Badass Ballerina Misty Copeland Named One of Time's '100 Most Influential People'
As five-time Olympic gold medalist Nadia Comaneci writes of Copeland: “Misty proves that success is not about how you grow up or the color of your skin."
Our girl crush, ballerina Misty Copeland, was just named one of the “100 Most Influential People” by Time magazine (our sister pub) and we couldn’t be happier for her.
Lauded under the “Pioneers” category, Copeland is recognized as ballet’s breakout star, and her profile was written by a woman she looked up to as a child: five-time Olympic gold medalist Nadia Comaneci. As Comaneci writes: “Misty proves that success is not about how you grow up or the color of your skin. Her story—of overcoming personal and physical challenges to become a soloist at the American Ballet Theater—is the story of someone who followed her dreams and refused to give up.”
We had the pleasure of speaking with the San Pedro, California, native at the launch of Under Armour’s incredibly inspiring “I Will What I Want” campaign in August. The graceful and gorgeous Copeland, 32, spoke about how thrilled she was that the athletic brand, for which she's an ambassador, was bringing ballet to the forefront.
“This campaign had so much deep meaning and connection for me. For black women in the classical ballet world, and in ballet in the broader world, to be given the same respect that we are just as athletic as any athlete that is kind of given that platform. And I think it's about time that ballet is recognized within the world. It is not just a niche art form. It is athletic, it is an art and we are athletes and actors; we are all of these things,” she said.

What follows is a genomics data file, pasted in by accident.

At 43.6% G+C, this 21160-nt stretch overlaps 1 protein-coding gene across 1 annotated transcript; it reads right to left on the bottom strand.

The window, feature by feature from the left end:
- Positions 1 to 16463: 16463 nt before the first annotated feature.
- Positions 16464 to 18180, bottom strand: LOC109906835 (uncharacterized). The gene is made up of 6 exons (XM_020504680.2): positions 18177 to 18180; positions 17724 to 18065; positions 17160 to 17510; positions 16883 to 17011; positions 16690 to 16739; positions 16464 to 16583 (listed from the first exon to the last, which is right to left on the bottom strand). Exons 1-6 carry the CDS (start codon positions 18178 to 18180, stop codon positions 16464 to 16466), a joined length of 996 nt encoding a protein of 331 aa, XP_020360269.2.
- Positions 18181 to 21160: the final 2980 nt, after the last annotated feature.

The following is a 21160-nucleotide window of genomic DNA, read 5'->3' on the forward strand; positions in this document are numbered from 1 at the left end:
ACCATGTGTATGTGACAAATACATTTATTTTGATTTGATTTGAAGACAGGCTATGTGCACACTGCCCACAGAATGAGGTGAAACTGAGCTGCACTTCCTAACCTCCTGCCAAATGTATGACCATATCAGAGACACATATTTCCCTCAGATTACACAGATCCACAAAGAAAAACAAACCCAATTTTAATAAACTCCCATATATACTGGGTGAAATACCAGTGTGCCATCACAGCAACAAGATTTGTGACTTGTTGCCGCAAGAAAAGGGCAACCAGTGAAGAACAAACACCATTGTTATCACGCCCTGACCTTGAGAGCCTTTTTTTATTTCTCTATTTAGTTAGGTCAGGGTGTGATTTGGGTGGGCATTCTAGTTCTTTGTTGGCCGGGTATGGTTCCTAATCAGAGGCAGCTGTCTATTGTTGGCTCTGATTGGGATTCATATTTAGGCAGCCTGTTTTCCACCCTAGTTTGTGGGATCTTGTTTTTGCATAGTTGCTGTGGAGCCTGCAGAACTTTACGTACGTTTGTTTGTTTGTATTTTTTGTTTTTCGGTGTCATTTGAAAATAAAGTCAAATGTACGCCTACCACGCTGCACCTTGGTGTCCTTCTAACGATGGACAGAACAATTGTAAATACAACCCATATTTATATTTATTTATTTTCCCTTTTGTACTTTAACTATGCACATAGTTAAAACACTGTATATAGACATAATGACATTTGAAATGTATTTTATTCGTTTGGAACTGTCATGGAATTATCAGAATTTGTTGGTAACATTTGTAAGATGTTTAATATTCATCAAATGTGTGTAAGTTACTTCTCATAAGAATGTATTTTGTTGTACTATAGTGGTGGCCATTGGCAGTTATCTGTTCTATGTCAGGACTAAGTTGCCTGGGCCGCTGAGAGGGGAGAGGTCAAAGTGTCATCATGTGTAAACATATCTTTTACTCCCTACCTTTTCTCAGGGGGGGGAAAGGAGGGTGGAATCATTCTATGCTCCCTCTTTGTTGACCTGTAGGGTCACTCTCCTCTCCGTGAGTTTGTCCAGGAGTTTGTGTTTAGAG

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Copeland went on to explain why she never gave up her dream despite being criticized for starting ballet at the “late” age of 13 and not having the typical ballerina’s body.
“I willed myself here [by] focusing on [my]self and not the noise from outside and the opinions of other people, which is so hard, especially when you are in an art form and you are criticized; you are putting it out there for people to give their opinions," she said. "I just focused on what I wanted and that was, for me, coming from a single person home and being one of six kids living in a hotel room, that dancing gave me a voice and a better life and a path, and I knew I was happiest when that was what I was doing. So why should I let these people with negative opinions put that on me?”
But her place on stage does more than just shine a light on ballet: it highlights the tenacity of women in general, and that fact is not lost on Copeland.
“[This] is about the will to make it as women as far as we have in careers that are predominately taken over by men. And I feel like this campaign really just speaks to how incredibly strong women are. We can have babies; we can do anything. And we deserve the acknowledgement and respect that we can be athletes, that we can be feminists, that we can be mothers, that we can be all of these things,” said Copeland, who is currently guest-starring in The Washington Ballet company’s production of Swan Lake in the roles of Odette/Odile.
All we can say is kudos to you Copeland, and congratulations on an amazing, and absolutely well-deserved honor.